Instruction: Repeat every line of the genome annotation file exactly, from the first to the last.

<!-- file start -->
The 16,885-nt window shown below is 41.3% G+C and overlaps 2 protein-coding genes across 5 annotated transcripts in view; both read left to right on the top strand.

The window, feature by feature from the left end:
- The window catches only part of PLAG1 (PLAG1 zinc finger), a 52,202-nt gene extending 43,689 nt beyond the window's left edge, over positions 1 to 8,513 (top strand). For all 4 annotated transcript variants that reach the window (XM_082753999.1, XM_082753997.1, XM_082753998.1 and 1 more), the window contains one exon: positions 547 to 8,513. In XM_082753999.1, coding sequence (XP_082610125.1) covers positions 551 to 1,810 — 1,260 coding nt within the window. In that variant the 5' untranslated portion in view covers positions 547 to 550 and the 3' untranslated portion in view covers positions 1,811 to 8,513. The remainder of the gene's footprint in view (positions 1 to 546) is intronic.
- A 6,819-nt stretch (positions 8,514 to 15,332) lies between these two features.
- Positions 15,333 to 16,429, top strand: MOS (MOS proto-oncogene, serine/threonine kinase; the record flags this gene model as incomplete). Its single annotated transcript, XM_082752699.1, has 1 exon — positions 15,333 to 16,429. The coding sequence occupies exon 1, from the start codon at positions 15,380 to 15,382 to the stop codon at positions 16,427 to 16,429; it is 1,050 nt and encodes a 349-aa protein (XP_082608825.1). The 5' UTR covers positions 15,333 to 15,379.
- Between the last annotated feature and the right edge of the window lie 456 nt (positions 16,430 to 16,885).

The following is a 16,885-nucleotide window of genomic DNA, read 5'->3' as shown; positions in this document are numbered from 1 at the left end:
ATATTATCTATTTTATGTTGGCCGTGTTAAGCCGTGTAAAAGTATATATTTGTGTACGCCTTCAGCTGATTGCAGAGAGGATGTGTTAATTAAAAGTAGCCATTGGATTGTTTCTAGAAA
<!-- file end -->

The 16,885-nt window shown below is 41.3% G+C and overlaps 2 protein-coding genes across 5 annotated transcripts in view; both read left to right on the top strand.

The window, feature by feature from the left end:
- The window catches only part of PLAG1 (PLAG1 zinc finger), a 52,202-nt gene extending 43,689 nt beyond the window's left edge, over positions 1 to 8,513 (top strand). For all 4 annotated transcript variants that reach the window (XM_082753999.1, XM_082753997.1, XM_082753998.1 and 1 more), the window contains one exon: positions 547 to 8,513. In XM_082753999.1, coding sequence (XP_082610125.1) covers positions 551 to 1,810 — 1,260 coding nt within the window. In that variant the 5' untranslated portion in view covers positions 547 to 550 and the 3' untranslated portion in view covers positions 1,811 to 8,513. The remainder of the gene's footprint in view (positions 1 to 546) is intronic.
- A 6,819-nt stretch (positions 8,514 to 15,332) lies between these two features.
- Positions 15,333 to 16,429, top strand: MOS (MOS proto-oncogene, serine/threonine kinase; the record flags this gene model as incomplete). Its single annotated transcript, XM_082752699.1, has 1 exon — positions 15,333 to 16,429. The coding sequence occupies exon 1, from the start codon at positions 15,380 to 15,382 to the stop codon at positions 16,427 to 16,429; it is 1,050 nt and encodes a 349-aa protein (XP_082608825.1). The 5' UTR covers positions 15,333 to 15,379.
- Between the last annotated feature and the right edge of the window lie 456 nt (positions 16,430 to 16,885).

The following is a 16,885-nucleotide window of genomic DNA, read 5'->3' as shown; positions in this document are numbered from 1 at the left end:
ATATTATCTATTTTATGTTGGCCGTGTTAAGCCGTGTAAAAGTATATATTTGTGTACGCCTTCAGCTGATTGCAGAGAGGATGTGTTAATTAAAAGTAGCCATTGGATTGTTTCTAGAAA